Call on me

Chrome and Firefox phone in to P2P in-browser video chat standard

Elliot Bentley

Browser devs show off the power of WebRTC, a “Skype-killing” new standard, in a cross-browser video call.

Google and
Mozilla have shown off a new browser-based peer-to-peer video chat
capability developed as the result of a joint effort between their

The native P2P video functionality is part of the new WebRTC
standard which, though still in development, has advanced to the
point to allow communication between browsers by different

To celebrate, twin blog posts were released by the Chromium team
and on Firefox Hacks, titled “Hello
Firefox, this is Chrome calling!”
“Hello Chrome, it’s Firefox calling!”
. Both include a slightly
goofy video demonstrating WebRTC in action in a conversation
between Mozilla’s Chief Innovation Officer, Todd Simpson, and
Google’s Director of Product Management, Hugh Finnan.


Currently, only desktop Chrome 25
and Firefox Nightly
for Desktop
currently support the video chat demo, the source code
of which is available on
Google Code

It’s a warm and fuzzy publicity coup for both organisations, but
also a testament to the groundbreaking capabilities being baked
into modern browsers and the successful adoption of open web
standards. On the Chromium blog, Lachapelle writes:

In order to succeed, a web-based communications platform needs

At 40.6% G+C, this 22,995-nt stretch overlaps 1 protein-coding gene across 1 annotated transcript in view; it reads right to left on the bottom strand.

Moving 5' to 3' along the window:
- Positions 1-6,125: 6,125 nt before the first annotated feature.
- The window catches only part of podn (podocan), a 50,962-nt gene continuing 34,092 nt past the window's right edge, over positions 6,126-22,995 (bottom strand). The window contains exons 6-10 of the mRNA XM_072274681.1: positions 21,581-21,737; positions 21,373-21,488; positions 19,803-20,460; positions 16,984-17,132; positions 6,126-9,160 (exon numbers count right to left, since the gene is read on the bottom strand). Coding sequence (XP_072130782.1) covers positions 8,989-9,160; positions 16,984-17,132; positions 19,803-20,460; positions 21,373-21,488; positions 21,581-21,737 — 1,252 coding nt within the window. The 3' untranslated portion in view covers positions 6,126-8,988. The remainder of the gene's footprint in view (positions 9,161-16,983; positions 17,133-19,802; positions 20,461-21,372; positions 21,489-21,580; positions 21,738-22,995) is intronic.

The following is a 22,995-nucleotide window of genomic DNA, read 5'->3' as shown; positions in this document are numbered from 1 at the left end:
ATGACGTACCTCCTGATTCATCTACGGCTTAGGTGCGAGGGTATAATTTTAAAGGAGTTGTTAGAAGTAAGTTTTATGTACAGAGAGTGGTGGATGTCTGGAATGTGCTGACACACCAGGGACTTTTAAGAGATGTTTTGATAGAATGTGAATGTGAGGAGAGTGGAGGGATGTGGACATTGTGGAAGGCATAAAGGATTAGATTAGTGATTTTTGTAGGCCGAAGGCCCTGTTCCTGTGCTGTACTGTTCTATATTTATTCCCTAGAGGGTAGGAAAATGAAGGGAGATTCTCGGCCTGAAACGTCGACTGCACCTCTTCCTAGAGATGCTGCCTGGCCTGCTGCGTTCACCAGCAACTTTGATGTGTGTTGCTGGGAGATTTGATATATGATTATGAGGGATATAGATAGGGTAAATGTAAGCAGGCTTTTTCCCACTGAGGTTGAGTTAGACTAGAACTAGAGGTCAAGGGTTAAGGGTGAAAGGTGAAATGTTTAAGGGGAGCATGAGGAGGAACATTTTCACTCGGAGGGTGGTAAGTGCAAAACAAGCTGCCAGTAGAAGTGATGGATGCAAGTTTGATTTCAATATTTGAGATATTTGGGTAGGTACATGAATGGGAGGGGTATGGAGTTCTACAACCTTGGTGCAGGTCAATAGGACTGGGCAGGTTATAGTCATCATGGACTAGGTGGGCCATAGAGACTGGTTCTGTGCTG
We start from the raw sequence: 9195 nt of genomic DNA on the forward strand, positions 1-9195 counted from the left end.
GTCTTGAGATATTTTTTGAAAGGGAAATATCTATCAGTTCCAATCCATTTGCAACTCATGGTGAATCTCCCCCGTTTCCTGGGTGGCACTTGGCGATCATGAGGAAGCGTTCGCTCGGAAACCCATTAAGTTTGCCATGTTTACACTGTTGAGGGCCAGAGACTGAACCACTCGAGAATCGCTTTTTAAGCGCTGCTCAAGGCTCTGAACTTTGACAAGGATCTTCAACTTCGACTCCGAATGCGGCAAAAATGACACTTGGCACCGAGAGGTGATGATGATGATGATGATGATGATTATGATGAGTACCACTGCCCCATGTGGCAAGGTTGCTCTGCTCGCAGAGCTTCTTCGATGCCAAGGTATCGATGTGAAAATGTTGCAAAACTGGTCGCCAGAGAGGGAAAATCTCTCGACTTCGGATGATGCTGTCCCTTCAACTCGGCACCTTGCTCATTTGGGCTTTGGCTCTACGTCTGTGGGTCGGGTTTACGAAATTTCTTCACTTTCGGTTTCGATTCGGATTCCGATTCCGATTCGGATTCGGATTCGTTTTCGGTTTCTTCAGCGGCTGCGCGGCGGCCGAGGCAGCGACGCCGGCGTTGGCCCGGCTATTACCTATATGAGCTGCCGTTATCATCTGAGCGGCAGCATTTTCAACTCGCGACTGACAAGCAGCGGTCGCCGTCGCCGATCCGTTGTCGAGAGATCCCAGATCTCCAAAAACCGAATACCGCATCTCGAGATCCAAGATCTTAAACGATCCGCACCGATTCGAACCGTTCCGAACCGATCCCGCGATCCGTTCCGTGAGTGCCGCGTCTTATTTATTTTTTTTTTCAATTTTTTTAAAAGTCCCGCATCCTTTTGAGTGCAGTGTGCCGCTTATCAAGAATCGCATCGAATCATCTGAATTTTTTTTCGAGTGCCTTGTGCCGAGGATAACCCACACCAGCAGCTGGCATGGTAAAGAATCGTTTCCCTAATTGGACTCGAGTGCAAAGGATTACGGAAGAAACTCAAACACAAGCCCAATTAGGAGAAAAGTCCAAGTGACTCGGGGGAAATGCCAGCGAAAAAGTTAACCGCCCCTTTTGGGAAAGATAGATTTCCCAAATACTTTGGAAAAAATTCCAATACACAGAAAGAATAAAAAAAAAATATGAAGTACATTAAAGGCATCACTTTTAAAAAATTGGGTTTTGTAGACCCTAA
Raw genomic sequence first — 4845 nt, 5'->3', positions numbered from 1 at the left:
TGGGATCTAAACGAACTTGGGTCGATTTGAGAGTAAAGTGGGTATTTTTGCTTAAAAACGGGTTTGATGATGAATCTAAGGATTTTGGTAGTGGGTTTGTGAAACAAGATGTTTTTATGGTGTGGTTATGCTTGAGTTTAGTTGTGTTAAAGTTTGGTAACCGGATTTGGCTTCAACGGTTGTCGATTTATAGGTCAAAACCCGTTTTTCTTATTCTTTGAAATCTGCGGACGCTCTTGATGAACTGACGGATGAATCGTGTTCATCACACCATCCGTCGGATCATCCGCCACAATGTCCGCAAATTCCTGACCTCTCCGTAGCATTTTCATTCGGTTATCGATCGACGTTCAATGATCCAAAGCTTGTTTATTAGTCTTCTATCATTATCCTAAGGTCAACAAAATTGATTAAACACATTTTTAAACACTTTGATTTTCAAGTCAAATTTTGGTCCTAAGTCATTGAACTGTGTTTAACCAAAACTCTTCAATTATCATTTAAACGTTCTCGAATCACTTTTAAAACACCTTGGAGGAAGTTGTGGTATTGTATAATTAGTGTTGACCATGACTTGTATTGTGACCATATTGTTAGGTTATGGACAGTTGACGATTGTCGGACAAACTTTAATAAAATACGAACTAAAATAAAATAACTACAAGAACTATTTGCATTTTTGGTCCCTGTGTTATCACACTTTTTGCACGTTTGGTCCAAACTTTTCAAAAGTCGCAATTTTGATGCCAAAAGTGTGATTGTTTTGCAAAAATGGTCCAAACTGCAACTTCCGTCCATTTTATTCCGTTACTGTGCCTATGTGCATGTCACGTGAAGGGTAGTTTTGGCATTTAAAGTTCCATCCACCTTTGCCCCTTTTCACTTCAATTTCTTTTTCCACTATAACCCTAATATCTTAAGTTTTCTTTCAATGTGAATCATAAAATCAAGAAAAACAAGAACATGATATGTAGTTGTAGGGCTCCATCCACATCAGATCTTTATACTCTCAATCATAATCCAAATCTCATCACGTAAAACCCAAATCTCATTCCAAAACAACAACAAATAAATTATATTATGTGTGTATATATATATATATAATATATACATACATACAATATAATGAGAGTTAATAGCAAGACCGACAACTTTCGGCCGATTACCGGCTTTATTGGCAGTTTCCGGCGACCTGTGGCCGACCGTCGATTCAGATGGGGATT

to work across browsers. Thanks to the work and participation of
the W3C and IETF
communities in developing the platform, Chrome and Firefox can now
communicate by using standard technologies such as the Opus and
VP8 codecs for audio
and video, DTLS-SRTP
for encryption, and
for networking.

The WebRTC standard has been shown off before: Last November,

Mozilla demonstrated a similar demo
that incorporated Firefox’s
social API, allowing immediate sharing of links and files with
another person (albeit not between different types of

However, the standard defines more than just video calls: the
Channel API
within the WebRTC specification allows data of any
kind to be transferred directly between browsers, not just audio
and video.

Hacker News user Huon Wilson wrote of the potential of Data
: “This gives multiplayer games, file transfers,
realtime chat and collaborative editors (let your imagination run
wild…) and the only thing a server is required for is
establishing the connection (and saving state).”

These are still far off in the future, although the idea of a
native browser-based “Skype-killer” has just become one step closer
to reality.

comments powered by Disqus